Figure 1: MODIS/Terra image/Sky Truth, May 10, 2010.
The more worrisome picture is below. It depicts the cumulative spill, using the initial estimate, and the more recent estimates based on analyses of the footage of the leaks.
Figure 2: Estimated cumulative oil spill, according to NOAA (blue line), according to Wereley (red line), with plus/minus 20% bands (gray lines), Exxon Valdez spill (black line), and Ixtoc-1 spill (black line), all in thousands of barrels. Wereley estimate is from Steven Wereley/Purdue University. Source: Harris, “Gulf Spill May Far Exceed Official Estimates,” NPR, May 14, 2010.
The implications of the higher rates are obvious, but to be explicit, here are some threshold dates. Under the original estimate, the Exxon Valdez spill at 250,000 barrels is exceeded on 6/8; under the Wereley midpoint estimate, it was exceeded between 4/22 and 4/23.
The biggest Gulf of Mexico event, the 1979 Ixtoc-1 spill (3.5 million barrels), will be exceeded on 6/8 using Wereley estimates. Eugene Chiang (Berkeley) provides an estimate between 20 thousand and 100 thousand barrels per day; the high estimate implies the Ixtoc-1 threshold will be breached within about a week — on 5/24.
The implications of these differing estimates are potentially enormous. From NYT:
“There’s a shocking amount of oil in the deep water, relative to what you see in the surface water,” said Samantha Joye, a researcher at the University of Georgia who is involved in one of the first scientific missions to gather details about what is happening in the gulf. “There’s a tremendous amount of oil in multiple layers, three or four or five layers deep in the water column.”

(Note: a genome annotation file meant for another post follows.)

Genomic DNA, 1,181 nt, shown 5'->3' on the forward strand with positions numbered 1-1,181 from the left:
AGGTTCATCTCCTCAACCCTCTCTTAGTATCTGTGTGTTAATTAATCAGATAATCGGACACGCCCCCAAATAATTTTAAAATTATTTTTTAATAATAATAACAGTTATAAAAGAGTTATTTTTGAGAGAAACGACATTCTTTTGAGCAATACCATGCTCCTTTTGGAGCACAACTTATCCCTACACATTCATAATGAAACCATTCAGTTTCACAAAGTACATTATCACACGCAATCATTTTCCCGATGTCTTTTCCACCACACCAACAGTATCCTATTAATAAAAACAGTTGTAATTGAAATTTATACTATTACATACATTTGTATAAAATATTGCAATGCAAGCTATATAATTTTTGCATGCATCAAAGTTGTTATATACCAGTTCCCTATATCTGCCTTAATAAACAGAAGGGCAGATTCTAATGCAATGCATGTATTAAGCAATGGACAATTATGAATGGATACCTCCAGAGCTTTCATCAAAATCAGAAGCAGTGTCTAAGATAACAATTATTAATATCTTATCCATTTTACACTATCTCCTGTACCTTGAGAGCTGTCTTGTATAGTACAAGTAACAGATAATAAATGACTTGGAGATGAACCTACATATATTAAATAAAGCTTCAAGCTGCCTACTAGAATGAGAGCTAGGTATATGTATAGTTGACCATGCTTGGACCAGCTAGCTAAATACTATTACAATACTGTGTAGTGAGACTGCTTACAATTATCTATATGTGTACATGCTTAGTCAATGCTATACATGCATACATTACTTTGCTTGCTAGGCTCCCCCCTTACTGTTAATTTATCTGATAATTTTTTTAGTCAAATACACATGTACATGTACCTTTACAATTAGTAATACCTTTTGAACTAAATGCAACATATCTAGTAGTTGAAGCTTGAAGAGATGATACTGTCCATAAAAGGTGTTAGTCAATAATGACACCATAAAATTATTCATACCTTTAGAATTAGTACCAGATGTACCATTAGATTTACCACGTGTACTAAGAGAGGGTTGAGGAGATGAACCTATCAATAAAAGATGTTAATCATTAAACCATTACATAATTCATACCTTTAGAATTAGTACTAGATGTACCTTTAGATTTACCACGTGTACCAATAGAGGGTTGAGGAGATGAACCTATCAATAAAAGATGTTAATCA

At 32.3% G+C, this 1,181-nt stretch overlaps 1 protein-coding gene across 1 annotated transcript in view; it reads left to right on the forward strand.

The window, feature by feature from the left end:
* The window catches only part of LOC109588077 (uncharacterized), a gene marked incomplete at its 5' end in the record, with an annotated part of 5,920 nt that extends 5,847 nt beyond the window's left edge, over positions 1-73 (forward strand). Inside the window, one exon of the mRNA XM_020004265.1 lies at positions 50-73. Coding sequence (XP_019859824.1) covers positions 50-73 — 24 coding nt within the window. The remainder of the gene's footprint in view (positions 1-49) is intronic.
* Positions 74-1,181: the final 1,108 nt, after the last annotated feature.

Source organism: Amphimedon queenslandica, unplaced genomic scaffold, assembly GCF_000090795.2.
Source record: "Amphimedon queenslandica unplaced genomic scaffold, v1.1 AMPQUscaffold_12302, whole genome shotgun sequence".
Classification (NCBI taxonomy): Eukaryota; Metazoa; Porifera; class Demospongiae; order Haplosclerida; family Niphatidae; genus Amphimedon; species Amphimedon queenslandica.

The plumes are depleting the oxygen dissolved in the gulf, worrying scientists, who fear that the oxygen level could eventually fall so low as to kill off much of the sea life near the plumes.
Dr. Joye said the oxygen had already dropped 30 percent near some of the plumes in the month that the broken oil well had been flowing. “If you keep those kinds of rates up, you could draw the oxygen down to very low levels that are dangerous to animals in a couple of months,” she said Saturday. “That is alarming.”
Clearly, if the estimates at the higher end turn out to be more accurate, and BP is unable to effect an early end to the leaks, then the issue of internalizing externalities should become even more pressing. Here is one last picture in which to frame the argument.
Figure 3: Small country domestic production, consumption, imports, in a product market with externalities.
If there are negative consumption externalities, then the Marginal Social Benefit (downward sloping bold line) curve is below the demand curve; if there are negative production externalitites, then the Marginal Social Cost (upward sloping bold line) curve is above the cost curve. The private market delivers the amount of imports indicated. The optimal level of imports might be smaller or greater than that delivered by the private market, but is indicated by the gap between the bold dashed lines.
The standard, textbook, solution is to internalize the externalities by a combination of taxes and/or subsidies (well, in this case, just taxes).